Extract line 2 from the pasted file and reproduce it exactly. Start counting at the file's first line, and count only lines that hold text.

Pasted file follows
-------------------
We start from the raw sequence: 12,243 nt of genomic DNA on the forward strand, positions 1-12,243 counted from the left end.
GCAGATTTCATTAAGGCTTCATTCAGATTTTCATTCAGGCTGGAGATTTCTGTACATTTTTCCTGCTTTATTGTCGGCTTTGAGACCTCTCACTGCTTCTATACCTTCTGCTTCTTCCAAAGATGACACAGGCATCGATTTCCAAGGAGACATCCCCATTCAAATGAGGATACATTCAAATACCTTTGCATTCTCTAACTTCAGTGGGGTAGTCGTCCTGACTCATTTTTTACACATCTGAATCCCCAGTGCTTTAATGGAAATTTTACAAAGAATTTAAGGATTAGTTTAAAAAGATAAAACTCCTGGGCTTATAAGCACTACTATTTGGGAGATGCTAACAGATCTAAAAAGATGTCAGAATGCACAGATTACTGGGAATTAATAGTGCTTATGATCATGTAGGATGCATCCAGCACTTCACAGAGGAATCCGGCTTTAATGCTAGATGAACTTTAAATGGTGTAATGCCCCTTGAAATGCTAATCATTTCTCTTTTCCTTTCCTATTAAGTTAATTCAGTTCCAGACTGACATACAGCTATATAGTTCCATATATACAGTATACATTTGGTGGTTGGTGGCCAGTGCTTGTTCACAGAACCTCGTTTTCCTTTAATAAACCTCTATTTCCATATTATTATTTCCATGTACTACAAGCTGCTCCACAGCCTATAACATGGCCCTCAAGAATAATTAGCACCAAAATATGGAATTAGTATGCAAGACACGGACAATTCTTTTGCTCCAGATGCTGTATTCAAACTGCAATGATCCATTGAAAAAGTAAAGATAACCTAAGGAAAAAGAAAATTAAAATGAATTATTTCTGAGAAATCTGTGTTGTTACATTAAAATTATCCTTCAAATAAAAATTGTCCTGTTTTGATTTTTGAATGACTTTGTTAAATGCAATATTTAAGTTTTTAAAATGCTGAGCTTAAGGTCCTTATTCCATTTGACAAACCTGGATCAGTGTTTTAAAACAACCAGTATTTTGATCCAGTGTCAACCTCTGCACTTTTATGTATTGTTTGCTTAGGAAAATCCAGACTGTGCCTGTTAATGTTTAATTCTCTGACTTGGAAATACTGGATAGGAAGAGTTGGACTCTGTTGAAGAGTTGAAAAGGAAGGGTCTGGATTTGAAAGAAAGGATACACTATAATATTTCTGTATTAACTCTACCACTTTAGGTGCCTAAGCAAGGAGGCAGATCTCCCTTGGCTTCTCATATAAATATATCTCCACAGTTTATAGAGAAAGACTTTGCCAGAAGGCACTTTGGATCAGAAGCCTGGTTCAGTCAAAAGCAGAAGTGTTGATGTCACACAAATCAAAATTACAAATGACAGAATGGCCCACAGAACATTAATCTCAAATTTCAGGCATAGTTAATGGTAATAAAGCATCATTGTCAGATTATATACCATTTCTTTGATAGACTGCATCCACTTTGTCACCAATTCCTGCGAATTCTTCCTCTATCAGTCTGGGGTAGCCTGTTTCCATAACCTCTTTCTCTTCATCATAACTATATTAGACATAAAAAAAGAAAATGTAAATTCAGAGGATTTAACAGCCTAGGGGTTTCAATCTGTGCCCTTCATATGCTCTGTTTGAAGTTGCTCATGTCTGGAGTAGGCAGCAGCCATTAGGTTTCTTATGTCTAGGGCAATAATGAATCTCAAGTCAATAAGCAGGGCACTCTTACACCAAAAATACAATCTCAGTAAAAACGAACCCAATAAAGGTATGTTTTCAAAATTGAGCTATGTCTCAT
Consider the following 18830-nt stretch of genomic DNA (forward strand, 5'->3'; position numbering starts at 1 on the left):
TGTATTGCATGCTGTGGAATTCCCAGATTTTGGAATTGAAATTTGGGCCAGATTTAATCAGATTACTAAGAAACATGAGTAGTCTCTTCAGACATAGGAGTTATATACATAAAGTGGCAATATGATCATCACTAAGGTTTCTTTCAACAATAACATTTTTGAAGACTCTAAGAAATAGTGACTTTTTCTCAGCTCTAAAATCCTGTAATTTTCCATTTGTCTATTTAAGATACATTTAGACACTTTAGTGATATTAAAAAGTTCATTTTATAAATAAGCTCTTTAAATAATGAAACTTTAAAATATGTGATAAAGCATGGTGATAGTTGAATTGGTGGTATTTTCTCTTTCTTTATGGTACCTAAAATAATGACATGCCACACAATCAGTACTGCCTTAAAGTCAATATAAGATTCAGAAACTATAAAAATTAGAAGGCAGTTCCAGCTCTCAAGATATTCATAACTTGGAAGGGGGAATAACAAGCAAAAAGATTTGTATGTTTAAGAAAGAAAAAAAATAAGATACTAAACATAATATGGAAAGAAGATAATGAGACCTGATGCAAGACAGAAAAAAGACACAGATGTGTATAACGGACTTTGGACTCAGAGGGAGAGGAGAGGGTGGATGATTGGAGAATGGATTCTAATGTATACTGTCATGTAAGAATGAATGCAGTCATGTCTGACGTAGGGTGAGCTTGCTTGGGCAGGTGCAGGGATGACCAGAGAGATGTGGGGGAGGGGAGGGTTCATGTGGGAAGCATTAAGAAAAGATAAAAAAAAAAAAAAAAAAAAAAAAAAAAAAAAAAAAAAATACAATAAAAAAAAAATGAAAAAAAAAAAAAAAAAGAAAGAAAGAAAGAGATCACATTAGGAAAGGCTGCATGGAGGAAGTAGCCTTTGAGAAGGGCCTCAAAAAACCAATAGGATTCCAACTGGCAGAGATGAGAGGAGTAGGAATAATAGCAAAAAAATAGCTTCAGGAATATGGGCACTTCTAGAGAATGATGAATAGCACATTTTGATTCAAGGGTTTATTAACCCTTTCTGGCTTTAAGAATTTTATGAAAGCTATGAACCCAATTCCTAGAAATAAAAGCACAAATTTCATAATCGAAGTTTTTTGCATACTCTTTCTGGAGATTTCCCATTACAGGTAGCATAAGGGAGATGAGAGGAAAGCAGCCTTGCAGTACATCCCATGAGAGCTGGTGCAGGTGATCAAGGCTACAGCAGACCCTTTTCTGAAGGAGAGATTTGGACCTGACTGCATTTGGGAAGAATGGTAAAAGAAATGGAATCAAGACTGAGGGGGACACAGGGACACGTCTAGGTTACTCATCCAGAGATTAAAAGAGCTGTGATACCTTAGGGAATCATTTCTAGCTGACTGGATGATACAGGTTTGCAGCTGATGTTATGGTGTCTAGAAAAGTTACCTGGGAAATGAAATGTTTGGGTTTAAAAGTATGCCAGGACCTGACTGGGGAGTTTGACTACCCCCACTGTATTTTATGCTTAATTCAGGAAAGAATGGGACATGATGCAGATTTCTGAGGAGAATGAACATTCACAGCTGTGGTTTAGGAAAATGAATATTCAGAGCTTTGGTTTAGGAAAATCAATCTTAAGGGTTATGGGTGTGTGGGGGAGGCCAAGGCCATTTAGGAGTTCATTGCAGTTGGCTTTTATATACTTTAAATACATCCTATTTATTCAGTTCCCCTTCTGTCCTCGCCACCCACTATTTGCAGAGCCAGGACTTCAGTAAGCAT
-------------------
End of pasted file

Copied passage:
GCAGATTTCATTAAGGCTTCATTCAGATTTTCATTCAGGCTGGAGATTTCTGTACATTTTTCCTGCTTTATTGTCGGCTTTGAGACCTCTCACTGCTTCTATACCTTCTGCTTCTTCCAAAGATGACACAGGCATCGATTTCCAAGGAGACATCCCCATTCAAATGAGGATACATTCAAATACCTTTGCATTCTCTAACTTCAGTGGGGTAGTCGTCCTGACTCATTTTTTACACATCTGAATCCCCAGTGCTTTAATGGAAATTTTACAAAGAATTTAAGGATTAGTTTAAAAAGATAAAACTCCTGGGCTTATAAGCACTACTATTTGGGAGATGCTAACAGATCTAAAAAGATGTCAGAATGCACAGATTACTGGGAATTAATAGTGCTTATGATCATGTAGGATGCATCCAGCACTTCACAGAGGAATCCGGCTTTAATGCTAGATGAACTTTAAATGGTGTAATGCCCCTTGAAATGCTAATCATTTCTCTTTTCCTTTCCTATTAAGTTAATTCAGTTCCAGACTGACATACAGCTATATAGTTCCATATATACAGTATACATTTGGTGGTTGGTGGCCAGTGCTTGTTCACAGAACCTCGTTTTCCTTTAATAAACCTCTATTTCCATATTATTATTTCCATGTACTACAAGCTGCTCCACAGCCTATAACATGGCCCTCAAGAATAATTAGCACCAAAATATGGAATTAGTATGCAAGACACGGACAATTCTTTTGCTCCAGATGCTGTATTCAAACTGCAATGATCCATTGAAAAAGTAAAGATAACCTAAGGAAAAAGAAAATTAAAATGAATTATTTCTGAGAAATCTGTGTTGTTACATTAAAATTATCCTTCAAATAAAAATTGTCCTGTTTTGATTTTTGAATGACTTTGTTAAATGCAATATTTAAGTTTTTAAAATGCTGAGCTTAAGGTCCTTATTCCATTTGACAAACCTGGATCAGTGTTTTAAAACAACCAGTATTTTGATCCAGTGTCAACCTCTGCACTTTTATGTATTGTTTGCTTAGGAAAATCCAGACTGTGCCTGTTAATGTTTAATTCTCTGACTTGGAAATACTGGATAGGAAGAGTTGGACTCTGTTGAAGAGTTGAAAAGGAAGGGTCTGGATTTGAAAGAAAGGATACACTATAATATTTCTGTATTAACTCTACCACTTTAGGTGCCTAAGCAAGGAGGCAGATCTCCCTTGGCTTCTCATATAAATATATCTCCACAGTTTATAGAGAAAGACTTTGCCAGAAGGCACTTTGGATCAGAAGCCTGGTTCAGTCAAAAGCAGAAGTGTTGATGTCACACAAATCAAAATTACAAATGACAGAATGGCCCACAGAACATTAATCTCAAATTTCAGGCATAGTTAATGGTAATAAAGCATCATTGTCAGATTATATACCATTTCTTTGATAGACTGCATCCACTTTGTCACCAATTCCTGCGAATTCTTCCTCTATCAGTCTGGGGTAGCCTGTTTCCATAACCTCTTTCTCTTCATCATAACTATATTAGACATAAAAAAAGAAAATGTAAATTCAGAGGATTTAACAGCCTAGGGGTTTCAATCTGTGCCCTTCATATGCTCTGTTTGAAGTTGCTCATGTCTGGAGTAGGCAGCAGCCATTAGGTTTCTTATGTCTAGGGCAATAATGAATCTCAAGTCAATAAGCAGGGCACTCTTACACCAAAAATACAATCTCAGTAAAAACGAACCCAATAAAGGTATGTTTTCAAAATTGAGCTATGTCTCAT